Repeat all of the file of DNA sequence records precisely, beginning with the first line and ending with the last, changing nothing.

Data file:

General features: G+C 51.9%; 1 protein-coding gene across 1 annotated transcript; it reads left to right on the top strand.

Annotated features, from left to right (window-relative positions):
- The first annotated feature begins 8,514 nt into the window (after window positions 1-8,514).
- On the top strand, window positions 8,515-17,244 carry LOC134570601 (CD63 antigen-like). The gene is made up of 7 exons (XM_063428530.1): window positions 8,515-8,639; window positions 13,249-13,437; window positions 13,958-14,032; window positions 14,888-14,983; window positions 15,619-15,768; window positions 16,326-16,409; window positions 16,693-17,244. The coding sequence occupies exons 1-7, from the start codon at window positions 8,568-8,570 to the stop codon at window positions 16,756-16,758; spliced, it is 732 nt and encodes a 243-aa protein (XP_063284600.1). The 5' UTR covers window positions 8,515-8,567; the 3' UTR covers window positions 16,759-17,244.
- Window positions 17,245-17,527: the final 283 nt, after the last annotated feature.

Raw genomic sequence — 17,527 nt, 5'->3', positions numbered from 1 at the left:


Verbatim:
General features: G+C 51.9%; 1 protein-coding gene across 1 annotated transcript; it reads left to right on the top strand.

Annotated features, from left to right (window-relative positions):
- The first annotated feature begins 8,514 nt into the window (after window positions 1-8,514).
- On the top strand, window positions 8,515-17,244 carry LOC134570601 (CD63 antigen-like). The gene is made up of 7 exons (XM_063428530.1): window positions 8,515-8,639; window positions 13,249-13,437; window positions 13,958-14,032; window positions 14,888-14,983; window positions 15,619-15,768; window positions 16,326-16,409; window positions 16,693-17,244. The coding sequence occupies exons 1-7, from the start codon at window positions 8,568-8,570 to the stop codon at window positions 16,756-16,758; spliced, it is 732 nt and encodes a 243-aa protein (XP_063284600.1). The 5' UTR covers window positions 8,515-8,567; the 3' UTR covers window positions 16,759-17,244.
- Window positions 17,245-17,527: the final 283 nt, after the last annotated feature.

Raw genomic sequence — 17,527 nt, 5'->3', positions numbered from 1 at the left: